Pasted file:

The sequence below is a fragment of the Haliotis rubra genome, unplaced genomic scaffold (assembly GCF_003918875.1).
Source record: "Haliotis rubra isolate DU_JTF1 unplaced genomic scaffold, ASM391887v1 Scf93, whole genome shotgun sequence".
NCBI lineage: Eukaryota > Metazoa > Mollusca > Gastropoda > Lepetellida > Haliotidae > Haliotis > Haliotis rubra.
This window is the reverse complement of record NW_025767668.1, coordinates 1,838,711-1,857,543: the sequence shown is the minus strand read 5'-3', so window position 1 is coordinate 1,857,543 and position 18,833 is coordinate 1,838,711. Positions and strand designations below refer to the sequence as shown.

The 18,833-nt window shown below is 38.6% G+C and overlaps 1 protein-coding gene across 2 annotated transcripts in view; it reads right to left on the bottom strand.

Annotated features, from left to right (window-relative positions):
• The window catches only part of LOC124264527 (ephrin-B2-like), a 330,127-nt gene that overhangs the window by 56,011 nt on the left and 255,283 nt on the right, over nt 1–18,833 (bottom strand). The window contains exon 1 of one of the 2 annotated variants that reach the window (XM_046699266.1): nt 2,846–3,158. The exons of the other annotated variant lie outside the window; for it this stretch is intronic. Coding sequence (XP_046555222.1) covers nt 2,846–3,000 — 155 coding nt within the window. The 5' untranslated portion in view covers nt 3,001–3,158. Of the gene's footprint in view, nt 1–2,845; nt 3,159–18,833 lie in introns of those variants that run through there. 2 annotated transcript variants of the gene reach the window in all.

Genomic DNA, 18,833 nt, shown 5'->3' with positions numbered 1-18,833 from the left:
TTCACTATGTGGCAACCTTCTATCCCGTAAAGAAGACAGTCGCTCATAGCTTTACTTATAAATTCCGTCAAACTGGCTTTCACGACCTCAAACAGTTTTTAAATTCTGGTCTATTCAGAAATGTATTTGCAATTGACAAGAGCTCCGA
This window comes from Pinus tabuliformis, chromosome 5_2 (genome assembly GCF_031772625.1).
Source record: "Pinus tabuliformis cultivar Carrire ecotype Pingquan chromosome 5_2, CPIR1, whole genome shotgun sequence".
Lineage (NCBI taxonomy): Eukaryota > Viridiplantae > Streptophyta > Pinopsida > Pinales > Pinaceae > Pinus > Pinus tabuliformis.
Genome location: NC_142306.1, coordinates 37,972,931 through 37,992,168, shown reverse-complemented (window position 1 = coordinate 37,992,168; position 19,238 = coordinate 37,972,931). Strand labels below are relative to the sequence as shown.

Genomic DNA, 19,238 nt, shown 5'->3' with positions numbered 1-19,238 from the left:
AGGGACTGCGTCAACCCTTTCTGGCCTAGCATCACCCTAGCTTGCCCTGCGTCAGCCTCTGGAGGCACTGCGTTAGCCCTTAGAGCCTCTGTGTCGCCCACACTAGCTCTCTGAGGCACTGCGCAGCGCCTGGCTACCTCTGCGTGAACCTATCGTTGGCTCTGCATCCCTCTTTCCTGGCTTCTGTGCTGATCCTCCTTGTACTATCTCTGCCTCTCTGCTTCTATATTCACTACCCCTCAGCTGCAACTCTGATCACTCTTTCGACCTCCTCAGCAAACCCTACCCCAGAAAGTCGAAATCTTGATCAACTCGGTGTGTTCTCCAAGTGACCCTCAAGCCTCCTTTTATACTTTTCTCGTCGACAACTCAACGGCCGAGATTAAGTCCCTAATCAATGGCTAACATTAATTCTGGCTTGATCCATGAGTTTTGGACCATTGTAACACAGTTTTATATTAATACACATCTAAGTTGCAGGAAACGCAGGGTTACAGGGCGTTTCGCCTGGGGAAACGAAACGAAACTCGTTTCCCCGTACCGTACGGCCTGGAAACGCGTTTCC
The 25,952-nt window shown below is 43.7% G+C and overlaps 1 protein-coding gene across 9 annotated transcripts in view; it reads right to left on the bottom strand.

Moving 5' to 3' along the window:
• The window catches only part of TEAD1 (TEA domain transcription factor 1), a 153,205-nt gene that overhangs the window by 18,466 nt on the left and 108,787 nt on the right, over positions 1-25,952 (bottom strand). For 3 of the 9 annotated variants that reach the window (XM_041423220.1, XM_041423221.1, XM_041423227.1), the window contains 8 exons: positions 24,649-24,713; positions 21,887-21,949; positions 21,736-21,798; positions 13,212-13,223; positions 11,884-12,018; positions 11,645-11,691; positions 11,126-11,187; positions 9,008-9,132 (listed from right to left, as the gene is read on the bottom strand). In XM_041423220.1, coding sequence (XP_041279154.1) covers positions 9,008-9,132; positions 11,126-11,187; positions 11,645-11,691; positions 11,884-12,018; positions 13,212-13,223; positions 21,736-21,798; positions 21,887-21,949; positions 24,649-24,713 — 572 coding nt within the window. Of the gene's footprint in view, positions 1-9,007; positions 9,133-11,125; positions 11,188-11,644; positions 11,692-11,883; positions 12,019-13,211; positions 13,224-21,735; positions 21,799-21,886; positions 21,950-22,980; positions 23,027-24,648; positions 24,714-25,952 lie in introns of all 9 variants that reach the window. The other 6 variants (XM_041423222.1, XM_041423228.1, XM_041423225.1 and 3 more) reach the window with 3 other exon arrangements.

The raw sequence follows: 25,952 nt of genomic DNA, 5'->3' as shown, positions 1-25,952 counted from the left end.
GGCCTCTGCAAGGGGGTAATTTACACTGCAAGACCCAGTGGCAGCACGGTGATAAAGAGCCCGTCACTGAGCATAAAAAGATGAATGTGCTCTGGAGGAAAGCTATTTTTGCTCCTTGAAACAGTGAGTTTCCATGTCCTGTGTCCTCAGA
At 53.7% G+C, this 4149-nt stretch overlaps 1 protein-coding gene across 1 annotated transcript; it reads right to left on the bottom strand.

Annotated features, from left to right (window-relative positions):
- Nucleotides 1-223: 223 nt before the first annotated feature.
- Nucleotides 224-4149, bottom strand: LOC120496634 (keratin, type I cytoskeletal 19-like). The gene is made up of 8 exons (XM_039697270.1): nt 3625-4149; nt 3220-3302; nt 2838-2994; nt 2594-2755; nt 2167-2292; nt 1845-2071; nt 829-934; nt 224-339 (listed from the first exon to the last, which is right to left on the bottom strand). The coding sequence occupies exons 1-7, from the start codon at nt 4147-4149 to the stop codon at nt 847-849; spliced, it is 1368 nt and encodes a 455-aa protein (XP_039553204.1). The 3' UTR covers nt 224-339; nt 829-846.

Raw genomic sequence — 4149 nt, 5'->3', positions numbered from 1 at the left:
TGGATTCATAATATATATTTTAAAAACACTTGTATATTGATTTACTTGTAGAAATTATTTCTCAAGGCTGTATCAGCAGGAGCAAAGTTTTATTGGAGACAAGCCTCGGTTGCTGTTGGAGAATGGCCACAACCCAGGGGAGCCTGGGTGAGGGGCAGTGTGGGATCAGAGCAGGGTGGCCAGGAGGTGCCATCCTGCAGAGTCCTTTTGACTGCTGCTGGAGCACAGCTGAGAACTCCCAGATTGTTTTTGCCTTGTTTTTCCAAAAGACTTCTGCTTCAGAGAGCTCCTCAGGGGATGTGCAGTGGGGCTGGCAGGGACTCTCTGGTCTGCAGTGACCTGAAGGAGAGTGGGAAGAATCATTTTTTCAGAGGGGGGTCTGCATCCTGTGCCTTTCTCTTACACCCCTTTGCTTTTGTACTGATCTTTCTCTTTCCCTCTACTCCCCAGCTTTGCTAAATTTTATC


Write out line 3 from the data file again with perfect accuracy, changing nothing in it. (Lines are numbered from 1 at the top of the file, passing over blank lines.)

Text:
NCBI lineage: Eukaryota > Metazoa > Mollusca > Gastropoda > Lepetellida > Haliotidae > Haliotis > Haliotis rubra.